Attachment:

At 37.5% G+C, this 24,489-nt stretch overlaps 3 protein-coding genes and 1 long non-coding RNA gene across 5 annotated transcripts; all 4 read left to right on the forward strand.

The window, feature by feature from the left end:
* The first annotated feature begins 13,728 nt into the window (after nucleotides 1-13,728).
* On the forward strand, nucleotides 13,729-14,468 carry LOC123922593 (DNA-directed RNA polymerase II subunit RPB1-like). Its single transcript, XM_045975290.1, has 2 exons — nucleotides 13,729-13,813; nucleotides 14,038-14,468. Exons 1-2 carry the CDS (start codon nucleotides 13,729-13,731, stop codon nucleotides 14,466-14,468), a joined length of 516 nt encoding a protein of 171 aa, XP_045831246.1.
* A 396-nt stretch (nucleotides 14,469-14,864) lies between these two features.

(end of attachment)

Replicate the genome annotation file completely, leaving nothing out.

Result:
At 37.5% G+C, this 24,489-nt stretch overlaps 3 protein-coding genes and 1 long non-coding RNA gene across 5 annotated transcripts; all 4 read left to right on the forward strand.

The window, feature by feature from the left end:
* The first annotated feature begins 13,728 nt into the window (after nucleotides 1-13,728).
* On the forward strand, nucleotides 13,729-14,468 carry LOC123922593 (DNA-directed RNA polymerase II subunit RPB1-like). Its single transcript, XM_045975290.1, has 2 exons — nucleotides 13,729-13,813; nucleotides 14,038-14,468. Exons 1-2 carry the CDS (start codon nucleotides 13,729-13,731, stop codon nucleotides 14,466-14,468), a joined length of 516 nt encoding a protein of 171 aa, XP_045831246.1.
* A 396-nt stretch (nucleotides 14,469-14,864) lies between these two features.